Ouch, that's like saying you don't need a parachute to jump because you've got a perfectly good helmet. The only excuse for flying CRW with such canopies is if both of them are already rock-solid CRWdogs with a proven history of flying millimeter-perfect next to eachother. But in that case they should know better than to think a trailing pilot chute is the only risk. They are very good swoopers, and very good canopy pilots in general. They are not CRW dogs nor very smart people in general--that's my takeaway after this whole scenario. I have let both of them know that I wash my hands of any guilt if they choose to continue to try to stack their Leias.
  9. FlyLikeARaven

    Simple crw with sabre 2

    Please train with an actual CRW dog before trying any of this stuff. I started CRW last year and won't get near anyone on a sport canopy, even more so after doing actual CRW. I've had people try to chase me on sport canopies after agreeing to proxy fly, trying to get on my topskin (they get a talking to on the ground). I've had people asking me to CRW with them on my Safire, and don't understand why I refuse until after they take a look at my Lightning setup. There are a couple of arrogant swoopers at my DZ who, because of my low jump numbers, refuse to listen to reason about doing CRW on their swoop canopies. They seem to think the risk is eliminated with an RDS. They used to be two of the handful of people I'd proxy fly with on sport canopies, but I won't anymore after seeing this attitude. Proxy flight and end cell bumps can be fun and safe, but you need a mentor with experience, a calm demeanor, and a commitment to a planned break-off. Real CRW is best taught by real CRW dogs. There are lots of them and they are super friendly and welcoming. Elsinore is a great resource on the west coast, and the Raw Dogs can help you out in the midwest, I think. It's worth the bit of travel to learn from real Dogs. They often have gear to lend and are very generous about it. I borrowed gear (and had to force them to accept some cash for the favor) for about 20 jumps before my own Lightning was built. CRW is a great discipline, and safe proxy flight is a great way to start. Be humble and listen to mentors you can trust.
  10. FlyLikeARaven

    Am I being selfish

    People have already cleared up the safety questions, but I have a couple of suggestions. If you bring your kiddies to the DZ, please make sure they have enough toys or whatever to stay entertained, and have someone there to watch them while you're jumping or training. Few things are less fun than trying to pack while a toddler is running across your lines and trying to figure out who it belongs to. There are many people who don't like kids, and dropzones aren't always kid-friendly. Your kid will hear questionable language and it'll be up to you to teach them the difference between adult words and kid words. An excited kid running on to a runway or into the landing area or hangar can quickly ruin a good time. That said, the few parents who bring their kids to the DZ I go to are fantastic about keeping them happy and the kids are well-behaved, although we have seen a few nightmare brats. If your spouse is picking up the slack while you're out jumping, be sure to pay it back. Don't make them be a single parent while you're out having fun. For every full day you're jumping, give them a full day of childcare so they can do whatever they want.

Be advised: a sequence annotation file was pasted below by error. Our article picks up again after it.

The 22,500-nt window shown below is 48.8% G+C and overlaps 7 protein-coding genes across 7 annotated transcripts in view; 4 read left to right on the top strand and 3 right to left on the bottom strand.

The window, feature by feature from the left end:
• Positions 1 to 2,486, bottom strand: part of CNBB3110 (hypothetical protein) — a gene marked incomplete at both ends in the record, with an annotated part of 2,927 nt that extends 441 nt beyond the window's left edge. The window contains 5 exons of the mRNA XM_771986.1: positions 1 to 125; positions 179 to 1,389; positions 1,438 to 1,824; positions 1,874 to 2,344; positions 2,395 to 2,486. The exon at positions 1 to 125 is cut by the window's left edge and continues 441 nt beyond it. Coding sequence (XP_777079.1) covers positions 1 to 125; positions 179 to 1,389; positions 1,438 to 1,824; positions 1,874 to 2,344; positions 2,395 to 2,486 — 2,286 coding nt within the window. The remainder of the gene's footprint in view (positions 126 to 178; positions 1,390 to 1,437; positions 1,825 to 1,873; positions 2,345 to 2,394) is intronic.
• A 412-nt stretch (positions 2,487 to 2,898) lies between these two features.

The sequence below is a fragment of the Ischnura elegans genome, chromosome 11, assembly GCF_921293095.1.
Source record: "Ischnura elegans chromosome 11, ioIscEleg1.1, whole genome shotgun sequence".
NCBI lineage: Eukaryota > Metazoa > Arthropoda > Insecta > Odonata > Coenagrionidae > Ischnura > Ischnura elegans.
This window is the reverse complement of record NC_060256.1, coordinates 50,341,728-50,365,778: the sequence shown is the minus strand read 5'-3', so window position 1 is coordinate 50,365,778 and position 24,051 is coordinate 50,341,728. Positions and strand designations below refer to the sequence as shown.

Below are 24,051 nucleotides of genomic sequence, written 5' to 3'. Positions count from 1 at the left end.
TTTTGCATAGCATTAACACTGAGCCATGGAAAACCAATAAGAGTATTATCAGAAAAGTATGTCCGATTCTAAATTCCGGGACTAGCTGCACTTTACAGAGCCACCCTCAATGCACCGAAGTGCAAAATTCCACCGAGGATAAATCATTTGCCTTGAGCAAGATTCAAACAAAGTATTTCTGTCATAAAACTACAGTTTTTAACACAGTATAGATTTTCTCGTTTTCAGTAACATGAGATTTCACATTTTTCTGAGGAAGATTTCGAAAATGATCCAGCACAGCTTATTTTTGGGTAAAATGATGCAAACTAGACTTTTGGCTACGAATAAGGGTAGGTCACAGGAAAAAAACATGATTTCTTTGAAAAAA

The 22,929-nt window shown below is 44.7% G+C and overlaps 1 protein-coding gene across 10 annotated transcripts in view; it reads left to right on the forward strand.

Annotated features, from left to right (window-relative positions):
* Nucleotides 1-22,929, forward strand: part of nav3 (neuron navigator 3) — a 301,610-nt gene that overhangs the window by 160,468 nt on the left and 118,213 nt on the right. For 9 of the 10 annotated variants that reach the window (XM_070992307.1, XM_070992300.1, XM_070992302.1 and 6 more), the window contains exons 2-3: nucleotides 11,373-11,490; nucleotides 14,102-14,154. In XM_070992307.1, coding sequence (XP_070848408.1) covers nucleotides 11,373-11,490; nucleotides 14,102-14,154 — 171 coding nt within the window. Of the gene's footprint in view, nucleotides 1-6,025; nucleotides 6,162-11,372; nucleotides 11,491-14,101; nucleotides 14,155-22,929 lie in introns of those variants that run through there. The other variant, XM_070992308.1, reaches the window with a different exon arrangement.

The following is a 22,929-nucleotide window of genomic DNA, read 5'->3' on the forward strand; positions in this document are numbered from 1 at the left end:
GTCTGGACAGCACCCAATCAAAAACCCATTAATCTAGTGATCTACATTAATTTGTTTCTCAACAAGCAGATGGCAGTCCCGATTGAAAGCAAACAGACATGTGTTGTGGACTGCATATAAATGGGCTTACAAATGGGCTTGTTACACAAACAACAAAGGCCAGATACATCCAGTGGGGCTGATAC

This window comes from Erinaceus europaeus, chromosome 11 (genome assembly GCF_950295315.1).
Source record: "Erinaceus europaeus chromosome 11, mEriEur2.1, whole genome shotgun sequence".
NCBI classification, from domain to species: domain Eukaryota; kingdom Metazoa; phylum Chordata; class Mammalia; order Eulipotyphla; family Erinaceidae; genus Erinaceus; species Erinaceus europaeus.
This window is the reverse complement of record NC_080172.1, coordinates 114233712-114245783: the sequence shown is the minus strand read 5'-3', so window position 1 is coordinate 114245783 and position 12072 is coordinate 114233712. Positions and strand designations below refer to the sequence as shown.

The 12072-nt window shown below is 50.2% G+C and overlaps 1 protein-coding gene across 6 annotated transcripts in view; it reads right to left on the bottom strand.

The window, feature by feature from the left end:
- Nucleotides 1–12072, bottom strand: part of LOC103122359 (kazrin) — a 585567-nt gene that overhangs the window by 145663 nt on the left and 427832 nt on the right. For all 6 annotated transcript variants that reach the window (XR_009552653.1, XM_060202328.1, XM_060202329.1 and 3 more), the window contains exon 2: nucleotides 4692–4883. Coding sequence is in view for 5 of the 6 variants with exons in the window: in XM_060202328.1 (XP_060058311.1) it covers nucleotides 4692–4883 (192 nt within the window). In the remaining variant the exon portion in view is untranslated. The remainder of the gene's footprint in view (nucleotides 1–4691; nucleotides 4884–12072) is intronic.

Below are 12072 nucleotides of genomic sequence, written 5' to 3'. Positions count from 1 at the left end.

11. FlyLikeARaven

    A bigun.....

    I'm at a point in my jumping career where people keep asking if I want to be a TI or AFFI. I don't plan on making this my day job, so I've been happy to be a coach and fun jumper. Also, I'm a small woman with back issues, so I assumed the DZ would give me the big guys who would hurt my back even more, so as to comply with the rig weight limits. Am I way off base here? I assume any DZ worth its salt wouldn't go over its weight limit regardless of who the TI is, but I don't know. It doesn't affect my decision to decline to pursue a TI rating, but I'm curious.
  12. FlyLikeARaven

    a skydiving suit

    Ask the DZO at your DZ if they wouldn't mind if you use theirs. Always be sure to make sure current students get priority to use them, and as a courtesy every few weekends or so, take a bunch home to wash. Our DZ is pretty generous about lending gear out, but of course paying students get priority, and you should check first. The fact that your suit is being built should help, too, since they would know the arrangement is not indefinite.
  13. Opted not to jump on a low ceiling day; a handful did clear and pulls at 5k, but I wasn't in the mood for that, so I rode the plane down. I've thought about it, though--a few weeks ago I forgot to turn my AAD on but since it was an easy three way CRW jump with two experienced dogs, I went for it. Had it been a freefall jump I'd have ridden the plane down. (I'm aware that things can go ass over teakettle on CRW jumps and require AAD, but the type of jump we had planned made it a lot less likely.) Only once do I regret getting out. I had just downsized, still below 1:1, and winds were really gusty. I got the ground speed and got out anyway, since I'm somewhat used to wind. I ended up landing in the parking lot and almost getting dragged out to the road, and came very close to landing in power lines. There's no shame in not jumping.